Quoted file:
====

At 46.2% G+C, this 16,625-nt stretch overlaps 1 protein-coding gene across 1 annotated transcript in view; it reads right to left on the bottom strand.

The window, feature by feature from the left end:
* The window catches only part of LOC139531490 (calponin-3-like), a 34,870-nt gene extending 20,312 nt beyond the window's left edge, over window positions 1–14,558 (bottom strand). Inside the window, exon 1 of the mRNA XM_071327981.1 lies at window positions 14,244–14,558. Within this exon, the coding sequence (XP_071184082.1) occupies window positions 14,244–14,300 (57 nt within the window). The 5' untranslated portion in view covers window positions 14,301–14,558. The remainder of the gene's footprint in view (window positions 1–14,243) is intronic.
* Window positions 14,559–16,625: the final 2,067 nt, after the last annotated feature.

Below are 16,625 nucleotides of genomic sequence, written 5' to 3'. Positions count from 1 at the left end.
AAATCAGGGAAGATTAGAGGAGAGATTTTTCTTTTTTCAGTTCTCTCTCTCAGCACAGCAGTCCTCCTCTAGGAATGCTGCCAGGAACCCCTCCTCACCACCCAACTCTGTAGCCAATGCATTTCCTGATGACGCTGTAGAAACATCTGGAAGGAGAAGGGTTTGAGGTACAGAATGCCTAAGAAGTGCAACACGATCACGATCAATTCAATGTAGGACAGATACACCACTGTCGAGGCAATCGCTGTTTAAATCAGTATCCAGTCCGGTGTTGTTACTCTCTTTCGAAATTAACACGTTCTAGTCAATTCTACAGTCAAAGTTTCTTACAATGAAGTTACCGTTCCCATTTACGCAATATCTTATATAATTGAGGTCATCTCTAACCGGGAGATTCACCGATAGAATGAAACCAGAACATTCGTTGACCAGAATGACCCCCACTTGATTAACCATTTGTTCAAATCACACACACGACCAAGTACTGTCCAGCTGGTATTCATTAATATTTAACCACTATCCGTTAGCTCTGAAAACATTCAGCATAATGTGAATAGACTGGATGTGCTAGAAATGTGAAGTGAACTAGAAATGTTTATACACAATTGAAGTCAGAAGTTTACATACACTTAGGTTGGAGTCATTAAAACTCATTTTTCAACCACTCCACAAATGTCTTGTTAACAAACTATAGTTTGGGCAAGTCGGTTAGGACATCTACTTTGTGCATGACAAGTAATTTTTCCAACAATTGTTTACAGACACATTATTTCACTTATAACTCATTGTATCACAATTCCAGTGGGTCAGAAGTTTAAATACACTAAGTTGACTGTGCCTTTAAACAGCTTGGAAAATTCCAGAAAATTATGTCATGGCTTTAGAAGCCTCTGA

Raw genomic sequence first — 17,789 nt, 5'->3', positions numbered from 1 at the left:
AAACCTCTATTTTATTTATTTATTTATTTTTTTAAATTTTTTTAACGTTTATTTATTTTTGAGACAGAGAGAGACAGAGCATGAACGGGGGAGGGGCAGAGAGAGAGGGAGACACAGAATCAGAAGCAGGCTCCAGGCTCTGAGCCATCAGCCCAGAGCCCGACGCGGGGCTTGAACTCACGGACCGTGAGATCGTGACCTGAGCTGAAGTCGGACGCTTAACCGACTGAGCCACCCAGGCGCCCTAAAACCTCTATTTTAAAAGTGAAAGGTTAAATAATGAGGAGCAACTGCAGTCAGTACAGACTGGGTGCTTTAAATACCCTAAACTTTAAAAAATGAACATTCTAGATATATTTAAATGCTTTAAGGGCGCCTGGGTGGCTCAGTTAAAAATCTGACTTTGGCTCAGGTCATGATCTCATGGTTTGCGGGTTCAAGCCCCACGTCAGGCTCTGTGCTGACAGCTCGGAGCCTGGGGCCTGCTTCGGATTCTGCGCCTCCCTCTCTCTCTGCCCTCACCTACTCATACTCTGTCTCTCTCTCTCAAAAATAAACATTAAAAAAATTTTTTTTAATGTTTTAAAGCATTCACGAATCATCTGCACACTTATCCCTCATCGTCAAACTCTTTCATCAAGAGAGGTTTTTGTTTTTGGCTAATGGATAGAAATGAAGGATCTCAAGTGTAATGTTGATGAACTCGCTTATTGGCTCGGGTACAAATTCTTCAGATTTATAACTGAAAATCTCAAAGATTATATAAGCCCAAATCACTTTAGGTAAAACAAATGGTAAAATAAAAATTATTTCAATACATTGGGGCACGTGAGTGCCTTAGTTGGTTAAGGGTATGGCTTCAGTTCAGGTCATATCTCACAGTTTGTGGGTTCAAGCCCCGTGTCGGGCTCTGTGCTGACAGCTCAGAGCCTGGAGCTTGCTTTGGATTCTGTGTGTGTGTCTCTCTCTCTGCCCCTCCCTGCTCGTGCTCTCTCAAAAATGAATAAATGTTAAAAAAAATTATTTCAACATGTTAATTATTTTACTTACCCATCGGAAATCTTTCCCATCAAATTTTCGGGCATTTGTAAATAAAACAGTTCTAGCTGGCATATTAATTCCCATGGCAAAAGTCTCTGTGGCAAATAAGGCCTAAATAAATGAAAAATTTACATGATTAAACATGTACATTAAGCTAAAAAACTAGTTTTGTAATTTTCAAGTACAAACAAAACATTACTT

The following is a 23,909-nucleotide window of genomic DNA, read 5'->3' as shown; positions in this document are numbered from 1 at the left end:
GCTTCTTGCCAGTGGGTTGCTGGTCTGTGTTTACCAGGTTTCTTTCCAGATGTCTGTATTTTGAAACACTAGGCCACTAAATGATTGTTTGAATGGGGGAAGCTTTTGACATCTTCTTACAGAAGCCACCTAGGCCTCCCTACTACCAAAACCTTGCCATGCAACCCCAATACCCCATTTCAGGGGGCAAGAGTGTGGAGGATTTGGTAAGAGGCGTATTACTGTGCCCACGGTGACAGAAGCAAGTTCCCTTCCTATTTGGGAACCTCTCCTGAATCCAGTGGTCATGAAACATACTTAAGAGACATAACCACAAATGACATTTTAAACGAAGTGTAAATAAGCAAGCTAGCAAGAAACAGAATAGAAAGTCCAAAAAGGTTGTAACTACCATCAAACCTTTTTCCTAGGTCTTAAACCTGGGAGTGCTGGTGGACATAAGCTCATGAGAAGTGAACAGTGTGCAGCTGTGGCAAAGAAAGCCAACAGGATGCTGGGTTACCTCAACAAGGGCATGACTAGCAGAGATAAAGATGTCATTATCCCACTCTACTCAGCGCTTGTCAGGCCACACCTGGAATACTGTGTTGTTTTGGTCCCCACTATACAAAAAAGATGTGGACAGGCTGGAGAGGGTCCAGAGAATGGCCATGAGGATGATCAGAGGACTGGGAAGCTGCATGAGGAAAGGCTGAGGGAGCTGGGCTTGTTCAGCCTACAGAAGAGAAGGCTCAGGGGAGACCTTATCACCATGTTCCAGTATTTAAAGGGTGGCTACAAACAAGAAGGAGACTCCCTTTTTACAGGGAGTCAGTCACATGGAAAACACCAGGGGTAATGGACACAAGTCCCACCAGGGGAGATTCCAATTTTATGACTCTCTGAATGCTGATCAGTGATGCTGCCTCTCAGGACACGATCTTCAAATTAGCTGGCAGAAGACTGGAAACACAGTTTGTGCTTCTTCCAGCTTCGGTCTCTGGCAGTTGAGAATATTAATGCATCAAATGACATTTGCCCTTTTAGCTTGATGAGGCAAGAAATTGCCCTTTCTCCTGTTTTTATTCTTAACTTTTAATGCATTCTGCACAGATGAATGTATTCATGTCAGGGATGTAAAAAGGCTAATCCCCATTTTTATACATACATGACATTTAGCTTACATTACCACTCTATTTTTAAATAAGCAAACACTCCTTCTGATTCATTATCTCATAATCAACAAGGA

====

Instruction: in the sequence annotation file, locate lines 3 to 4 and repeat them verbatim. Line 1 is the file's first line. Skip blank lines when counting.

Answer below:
* The window catches only part of LOC139531490 (calponin-3-like), a 34,870-nt gene extending 20,312 nt beyond the window's left edge, over window positions 1–14,558 (bottom strand). Inside the window, exon 1 of the mRNA XM_071327981.1 lies at window positions 14,244–14,558. Within this exon, the coding sequence (XP_071184082.1) occupies window positions 14,244–14,300 (57 nt within the window). The 5' untranslated portion in view covers window positions 14,301–14,558. The remainder of the gene's footprint in view (window positions 1–14,243) is intronic.
* Window positions 14,559–16,625: the final 2,067 nt, after the last annotated feature.